Dear Dave,

Let's say you have $1 million in the bank. Why would you take out $300,000 to buy a house, instead of just making a 20 percent down payment and keeping the rest of the money in mutual funds to make more money? If need be, I could still pay off the house.

Alex

Dear Alex,


Interesting question. Okay, I'm game.

The spread that you'd make between even a high-interest rate mortgage — let's say six percent — and mutual funds at 11 percent or so, is about five percent. And that's assuming nothing goes wrong, and you can get your mutual fund out if needed.

What you're talking about is theory, and what I'm talking about is actual life. In your theory you've left out two major issues: paying taxes on the mutual fund, which would make your yield less, and risk. You've compared a zero-risk investment with a risk investment, and you shouldn't do that. You must factor in risk so you can accurately compare one investment to another.

Every time you pay off a mortgage, the bank no longer charges you interest. That's zero risk compared to a mutual fund, which does have risk. Remember, if your house was paid for you wouldn't borrow $300,000 against it to invest in mutual funds!

-Dave

Dave Ramsey is America's trusted voice on money and business. He has authored five New York Times best-selling books: Financial Peace, More Than Enough, The Total Money Makeover, EntreLeadership and Smart Money Smart Kids. The Dave Ramsey Show is heard by more than 6 million listeners each week on more than 500 radio stations. Follow Dave on Twitter at @DaveRamsey and on the web at daveramsey.com.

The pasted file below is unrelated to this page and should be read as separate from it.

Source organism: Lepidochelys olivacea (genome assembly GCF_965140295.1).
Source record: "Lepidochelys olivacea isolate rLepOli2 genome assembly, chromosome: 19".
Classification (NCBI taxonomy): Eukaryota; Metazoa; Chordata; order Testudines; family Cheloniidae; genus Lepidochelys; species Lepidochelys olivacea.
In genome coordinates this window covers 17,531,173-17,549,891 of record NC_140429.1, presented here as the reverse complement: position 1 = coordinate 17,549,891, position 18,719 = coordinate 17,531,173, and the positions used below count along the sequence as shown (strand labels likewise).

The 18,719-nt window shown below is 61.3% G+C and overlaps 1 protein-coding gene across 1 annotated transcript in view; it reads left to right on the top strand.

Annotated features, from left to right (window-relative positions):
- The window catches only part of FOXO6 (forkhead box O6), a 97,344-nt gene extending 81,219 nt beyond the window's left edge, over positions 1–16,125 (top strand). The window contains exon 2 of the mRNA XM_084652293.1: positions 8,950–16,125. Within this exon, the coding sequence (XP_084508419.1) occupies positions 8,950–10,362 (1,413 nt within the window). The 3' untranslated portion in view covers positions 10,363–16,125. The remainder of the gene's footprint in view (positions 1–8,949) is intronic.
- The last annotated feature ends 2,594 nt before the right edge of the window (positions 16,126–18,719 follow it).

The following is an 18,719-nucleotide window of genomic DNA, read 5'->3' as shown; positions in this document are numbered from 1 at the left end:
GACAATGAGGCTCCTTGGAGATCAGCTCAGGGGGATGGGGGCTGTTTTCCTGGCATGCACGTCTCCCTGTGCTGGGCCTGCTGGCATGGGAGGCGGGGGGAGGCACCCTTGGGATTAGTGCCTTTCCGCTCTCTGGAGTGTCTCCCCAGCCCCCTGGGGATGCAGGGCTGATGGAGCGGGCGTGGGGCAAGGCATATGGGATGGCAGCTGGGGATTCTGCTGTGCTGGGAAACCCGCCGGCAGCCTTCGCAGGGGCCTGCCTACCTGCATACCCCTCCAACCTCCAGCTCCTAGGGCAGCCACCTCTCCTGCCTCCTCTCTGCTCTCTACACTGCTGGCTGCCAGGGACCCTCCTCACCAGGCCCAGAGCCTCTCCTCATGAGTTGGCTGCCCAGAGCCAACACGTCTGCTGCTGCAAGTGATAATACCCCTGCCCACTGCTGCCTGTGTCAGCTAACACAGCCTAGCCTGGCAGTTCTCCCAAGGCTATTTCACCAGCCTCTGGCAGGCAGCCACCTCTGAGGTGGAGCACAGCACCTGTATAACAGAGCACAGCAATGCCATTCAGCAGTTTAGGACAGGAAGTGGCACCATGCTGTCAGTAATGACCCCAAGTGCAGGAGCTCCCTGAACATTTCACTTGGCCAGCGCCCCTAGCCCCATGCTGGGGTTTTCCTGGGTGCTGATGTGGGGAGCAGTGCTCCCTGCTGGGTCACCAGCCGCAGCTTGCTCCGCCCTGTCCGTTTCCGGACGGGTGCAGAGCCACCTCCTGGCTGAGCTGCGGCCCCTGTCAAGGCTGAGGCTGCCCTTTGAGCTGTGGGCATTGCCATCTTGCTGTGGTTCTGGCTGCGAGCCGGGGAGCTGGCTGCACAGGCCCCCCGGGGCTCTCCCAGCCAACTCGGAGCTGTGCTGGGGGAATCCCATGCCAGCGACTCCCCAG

I’m debt-free except for my home, and I’ll have that paid off in about 12 months. I currently make $60,000 a year and live in an area of Florida that is designated a flood plain,

because a river that empties into Tampa Bay runs behind my home. Currently, I’m paying $1,070 a month for flood insurance. My house is worth $325,000, and water has only come up into

the yard twice in over 20 years. Since I’m doing pretty well financially, do you think I need to keep my flood insurance policy?

Trudy

Dear Trudy,

From what you’ve told me about the history of your property, it sounds like your biggest concern might be if a hurricane caused a backwash in your area. Insurance is already pretty

tough in Florida when it comes to those kinds of things, but you don’t want to run the risk of your house getting mowed down and losing everything.

If I were in your shoes, I think I’d like the protection of flood insurance. What you’re paying for the policy is such a small percentage of your world, compared to the value of your

home and your income. Keep the coverage, Trudy!